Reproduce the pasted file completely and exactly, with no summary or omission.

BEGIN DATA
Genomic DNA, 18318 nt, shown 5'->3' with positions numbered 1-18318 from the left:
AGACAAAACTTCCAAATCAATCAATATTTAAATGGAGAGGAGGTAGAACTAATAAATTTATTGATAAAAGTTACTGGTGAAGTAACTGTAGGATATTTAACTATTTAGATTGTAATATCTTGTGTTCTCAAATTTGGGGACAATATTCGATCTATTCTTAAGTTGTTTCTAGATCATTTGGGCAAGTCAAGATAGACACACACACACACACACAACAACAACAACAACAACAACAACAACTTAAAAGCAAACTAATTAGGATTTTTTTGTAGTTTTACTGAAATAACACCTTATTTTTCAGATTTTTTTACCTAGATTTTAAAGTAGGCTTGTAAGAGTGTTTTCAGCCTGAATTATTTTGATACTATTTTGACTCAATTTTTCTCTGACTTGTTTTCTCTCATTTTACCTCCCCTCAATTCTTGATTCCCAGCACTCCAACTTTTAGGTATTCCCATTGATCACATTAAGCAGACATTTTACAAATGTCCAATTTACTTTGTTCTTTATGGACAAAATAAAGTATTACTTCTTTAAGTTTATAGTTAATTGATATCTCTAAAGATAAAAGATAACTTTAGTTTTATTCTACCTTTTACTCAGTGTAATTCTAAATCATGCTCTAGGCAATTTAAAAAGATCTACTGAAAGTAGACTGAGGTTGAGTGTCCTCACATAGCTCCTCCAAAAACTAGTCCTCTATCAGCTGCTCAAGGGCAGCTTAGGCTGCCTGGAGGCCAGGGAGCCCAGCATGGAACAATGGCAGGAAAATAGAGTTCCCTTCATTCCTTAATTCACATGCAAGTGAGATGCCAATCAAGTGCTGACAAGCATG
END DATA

Genomic DNA, 18318 nt, shown 5'->3' with positions numbered 1-18318 from the left:
AGACAAAACTTCCAAATCAATCAATATTTAAATGGAGAGGAGGTAGAACTAATAAATTTATTGATAAAAGTTACTGGTGAAGTAACTGTAGGATATTTAACTATTTAGATTGTAATATCTTGTGTTCTCAAATTTGGGGACAATATTCGATCTATTCTTAAGTTGTTTCTAGATCATTTGGGCAAGTCAAGATAGACACACACACACACACACAACAACAACAACAACAACAACAACAACTTAAAAGCAAACTAATTAGGATTTTTTTGTAGTTTTACTGAAATAACACCTTATTTTTCAGATTTTTTTACCTAGATTTTAAAGTAGGCTTGTAAGAGTGTTTTCAGCCTGAATTATTTTGATACTATTTTGACTCAATTTTTCTCTGACTTGTTTTCTCTCATTTTACCTCCCCTCAATTCTTGATTCCCAGCACTCCAACTTTTAGGTATTCCCATTGATCACATTAAGCAGACATTTTACAAATGTCCAATTTACTTTGTTCTTTATGGACAAAATAAAGTATTACTTCTTTAAGTTTATAGTTAATTGATATCTCTAAAGATAAAAGATAACTTTAGTTTTATTCTACCTTTTACTCAGTGTAATTCTAAATCATGCTCTAGGCAATTTAAAAAGATCTACTGAAAGTAGACTGAGGTTGAGTGTCCTCACATAGCTCCTCCAAAAACTAGTCCTCTATCAGCTGCTCAAGGGCAGCTTAGGCTGCCTGGAGGCCAGGGAGCCCAGCATGGAACAATGGCAGGAAAATAGAGTTCCCTTCATTCCTTAATTCACATGCAAGTGAGATGCCAATCAAGTGCTGACAAGCATG